This is part of series of posts by recipients of the 2020 Career Services Summer Funding Grant. We’ve asked funding recipients to reflect on their summer experiences and talk about the industries in which they spent their summer. You can read the entire series here.
This entry is by Emma Davies, COL ’22
This summer, I worked at Nationalities Service Center (NSC), an immigrant and social service organization in Philadelphia, PA. This opportunity was afforded to me thanks to summer grant funding I received from Penn Career Services. Through this generosity, I was able to work and learn at an organization which has shaped my professional goals. Furthermore, the contributions of interns, like me and my fellow NSC peers this summer, makes it possible for NSC to reach their program goals. For almost 100 years, NSC has empowered immigrants to thrive in our communities and pursue a just future. Each year, NSC serves over 5,000 immigrants including refugees, asylum seekers and survivors of crime, in the Greater Philadelphia region and beyond. They provide comprehensive services and supports including legal protections and remedies, health and wellness, education and employment services and language access. I worked in the Bridge-to Wellness Program, which offers comprehensive, multilingual, trauma-informed and culturally responsive services for immigrant survivors of crimes. Within this close-knit program, I have learned what it means to provide support, a path to health, and to empower immigrant survivors of crimes.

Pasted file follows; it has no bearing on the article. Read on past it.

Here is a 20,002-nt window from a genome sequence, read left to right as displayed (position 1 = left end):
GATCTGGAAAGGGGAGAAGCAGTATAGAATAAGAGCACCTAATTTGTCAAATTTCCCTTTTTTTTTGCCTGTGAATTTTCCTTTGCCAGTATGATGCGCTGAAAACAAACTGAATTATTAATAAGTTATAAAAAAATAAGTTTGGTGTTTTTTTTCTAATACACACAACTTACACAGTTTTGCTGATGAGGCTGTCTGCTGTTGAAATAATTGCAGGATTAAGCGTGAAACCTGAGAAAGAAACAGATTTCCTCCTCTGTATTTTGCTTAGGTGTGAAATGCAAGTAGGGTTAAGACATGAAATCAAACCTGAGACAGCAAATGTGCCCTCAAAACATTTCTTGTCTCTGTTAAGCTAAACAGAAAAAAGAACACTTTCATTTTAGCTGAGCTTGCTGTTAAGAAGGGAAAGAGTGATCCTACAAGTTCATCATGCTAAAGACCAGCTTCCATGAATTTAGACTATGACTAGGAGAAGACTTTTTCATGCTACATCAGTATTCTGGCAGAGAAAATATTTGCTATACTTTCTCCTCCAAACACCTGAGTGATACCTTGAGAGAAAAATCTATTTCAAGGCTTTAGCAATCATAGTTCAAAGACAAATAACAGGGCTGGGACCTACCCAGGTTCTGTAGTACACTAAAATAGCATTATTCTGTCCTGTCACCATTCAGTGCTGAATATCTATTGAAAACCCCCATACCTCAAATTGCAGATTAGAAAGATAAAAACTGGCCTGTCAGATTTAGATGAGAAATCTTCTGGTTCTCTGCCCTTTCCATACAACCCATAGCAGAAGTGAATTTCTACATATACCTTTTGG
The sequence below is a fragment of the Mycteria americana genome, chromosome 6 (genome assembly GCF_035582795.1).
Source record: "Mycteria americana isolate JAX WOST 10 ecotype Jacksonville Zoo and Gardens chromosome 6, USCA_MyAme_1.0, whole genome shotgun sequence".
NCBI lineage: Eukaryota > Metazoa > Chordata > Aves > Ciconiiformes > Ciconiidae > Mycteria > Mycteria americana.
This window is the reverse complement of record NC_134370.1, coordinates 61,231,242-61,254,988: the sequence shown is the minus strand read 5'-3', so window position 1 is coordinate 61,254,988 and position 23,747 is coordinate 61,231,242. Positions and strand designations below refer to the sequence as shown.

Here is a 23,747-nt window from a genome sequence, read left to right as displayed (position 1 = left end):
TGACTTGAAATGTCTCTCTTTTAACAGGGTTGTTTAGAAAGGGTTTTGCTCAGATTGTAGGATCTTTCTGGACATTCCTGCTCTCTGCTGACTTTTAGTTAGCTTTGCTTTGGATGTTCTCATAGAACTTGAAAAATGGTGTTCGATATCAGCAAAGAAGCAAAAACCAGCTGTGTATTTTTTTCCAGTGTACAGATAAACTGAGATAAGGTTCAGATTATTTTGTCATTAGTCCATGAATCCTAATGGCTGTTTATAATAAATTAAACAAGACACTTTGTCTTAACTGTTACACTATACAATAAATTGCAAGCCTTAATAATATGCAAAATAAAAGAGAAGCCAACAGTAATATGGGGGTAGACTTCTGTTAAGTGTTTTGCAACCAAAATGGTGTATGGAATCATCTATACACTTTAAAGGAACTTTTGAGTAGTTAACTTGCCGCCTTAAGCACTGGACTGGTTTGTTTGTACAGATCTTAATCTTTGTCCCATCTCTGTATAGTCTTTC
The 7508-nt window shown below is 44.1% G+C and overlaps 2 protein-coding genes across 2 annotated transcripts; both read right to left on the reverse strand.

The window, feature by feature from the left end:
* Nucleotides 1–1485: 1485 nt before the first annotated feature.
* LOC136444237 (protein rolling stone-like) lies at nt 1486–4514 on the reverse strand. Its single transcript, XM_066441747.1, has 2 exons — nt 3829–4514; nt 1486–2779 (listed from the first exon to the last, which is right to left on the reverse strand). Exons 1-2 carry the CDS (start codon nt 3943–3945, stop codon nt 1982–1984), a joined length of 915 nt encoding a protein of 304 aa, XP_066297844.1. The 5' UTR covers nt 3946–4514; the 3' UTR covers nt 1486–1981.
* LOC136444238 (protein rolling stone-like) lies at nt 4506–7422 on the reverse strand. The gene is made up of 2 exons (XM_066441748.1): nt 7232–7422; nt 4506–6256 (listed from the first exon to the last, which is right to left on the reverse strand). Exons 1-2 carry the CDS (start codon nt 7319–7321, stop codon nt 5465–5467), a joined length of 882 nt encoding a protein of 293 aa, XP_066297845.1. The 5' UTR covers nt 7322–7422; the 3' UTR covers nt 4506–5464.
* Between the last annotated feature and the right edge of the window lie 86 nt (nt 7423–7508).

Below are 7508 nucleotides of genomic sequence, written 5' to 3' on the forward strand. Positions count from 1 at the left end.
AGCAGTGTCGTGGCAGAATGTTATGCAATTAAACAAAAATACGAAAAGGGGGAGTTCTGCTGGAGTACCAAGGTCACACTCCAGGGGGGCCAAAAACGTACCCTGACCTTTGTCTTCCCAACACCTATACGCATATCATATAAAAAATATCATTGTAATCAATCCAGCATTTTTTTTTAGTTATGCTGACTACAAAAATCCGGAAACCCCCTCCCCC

At the onset of my internship, I was tasked with supporting NSC’s growth in Montgomery County, PA. In 2000, foreign-born individuals represented 7.0% of the population of Montgomery County, PA, and in 2018, foreign-born individuals represented 11.4%. Due to the growth in immigrants, particularly individuals who identify as Latino and of Asian descent, NSC intended to extend their services into the Montgomery County, PA region. In order to support this operation, I contacted community organizations and government agencies in the area to initiate connections and created informational flyers that clients could use to learn about resources in the area.
In addition to this administrative support, I was incredibly grateful for the opportunity to work in the legal services department. In this capacity, I gained hands-on experience with assisting attorneys with applications for U-visas and T-visas. U-Visas and T-visas are non-immigrant visas that are granted to survivors of certain qualifying crimes within the United States and of survivors of human trafficking. Oftentimes, law students are granted priority in assisting with legal work, so I was immensely grateful to be given the opportunity to assist as an undergraduate. This work was incredibly interesting and re-affirmed my professional aim of going to law school. I am passionate about pursuing a career related to human rights affairs, and I am excited by the possibility of working in a role where legal immigration can be used as a remedy for human rights violations.
In response to the COVID-19 epidemic and the subsequent economic fall-out, NSC doubled down on supporting immigrants through unique economic, social, legal and health-related challenges. Given the nature of many clients’ jobs, many did not have the luxury of working from home. Additionally, clients saw cuts in hours or lost their jobs. When clients faced underemployment or unemployment, they often did not qualify for unemployment benefits or face barriers to attain them. To make matters more challenging, many immigrant clients did not have access to health insurance. To assist in supporting clients through these times, I helped apply for financial assistance to go towards rent. In this role, it became clear the challenges that many immigrants face during economic and public health crises. This experience taught me the importance of adaptability and I became aware of the ways in which non-profits respond and adapt in order to better address their clients’ needs.